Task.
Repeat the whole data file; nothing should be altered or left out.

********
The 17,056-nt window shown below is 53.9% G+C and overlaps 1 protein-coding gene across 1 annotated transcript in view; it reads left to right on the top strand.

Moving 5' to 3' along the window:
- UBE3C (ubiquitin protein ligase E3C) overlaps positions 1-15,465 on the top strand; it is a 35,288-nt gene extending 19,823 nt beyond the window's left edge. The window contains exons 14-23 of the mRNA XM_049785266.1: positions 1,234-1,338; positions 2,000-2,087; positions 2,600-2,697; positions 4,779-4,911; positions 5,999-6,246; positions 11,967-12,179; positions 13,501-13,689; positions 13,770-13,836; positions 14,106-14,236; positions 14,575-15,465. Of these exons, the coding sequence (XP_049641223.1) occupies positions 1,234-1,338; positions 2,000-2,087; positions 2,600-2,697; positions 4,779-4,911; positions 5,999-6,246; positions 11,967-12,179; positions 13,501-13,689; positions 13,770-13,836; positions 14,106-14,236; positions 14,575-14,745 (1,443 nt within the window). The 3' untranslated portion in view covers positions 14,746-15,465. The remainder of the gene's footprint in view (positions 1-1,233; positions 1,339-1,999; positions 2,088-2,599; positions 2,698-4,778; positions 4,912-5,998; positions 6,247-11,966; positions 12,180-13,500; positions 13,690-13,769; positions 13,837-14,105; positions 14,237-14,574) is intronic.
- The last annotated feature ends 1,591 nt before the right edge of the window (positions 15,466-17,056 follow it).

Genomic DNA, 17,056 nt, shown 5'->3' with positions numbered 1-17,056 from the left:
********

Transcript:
The 17,056-nt window shown below is 53.9% G+C and overlaps 1 protein-coding gene across 1 annotated transcript in view; it reads left to right on the top strand.

Moving 5' to 3' along the window:
- UBE3C (ubiquitin protein ligase E3C) overlaps positions 1-15,465 on the top strand; it is a 35,288-nt gene extending 19,823 nt beyond the window's left edge. The window contains exons 14-23 of the mRNA XM_049785266.1: positions 1,234-1,338; positions 2,000-2,087; positions 2,600-2,697; positions 4,779-4,911; positions 5,999-6,246; positions 11,967-12,179; positions 13,501-13,689; positions 13,770-13,836; positions 14,106-14,236; positions 14,575-15,465. Of these exons, the coding sequence (XP_049641223.1) occupies positions 1,234-1,338; positions 2,000-2,087; positions 2,600-2,697; positions 4,779-4,911; positions 5,999-6,246; positions 11,967-12,179; positions 13,501-13,689; positions 13,770-13,836; positions 14,106-14,236; positions 14,575-14,745 (1,443 nt within the window). The 3' untranslated portion in view covers positions 14,746-15,465. The remainder of the gene's footprint in view (positions 1-1,233; positions 1,339-1,999; positions 2,088-2,599; positions 2,698-4,778; positions 4,912-5,998; positions 6,247-11,966; positions 12,180-13,500; positions 13,690-13,769; positions 13,837-14,105; positions 14,237-14,574) is intronic.
- The last annotated feature ends 1,591 nt before the right edge of the window (positions 15,466-17,056 follow it).

Genomic DNA, 17,056 nt, shown 5'->3' with positions numbered 1-17,056 from the left: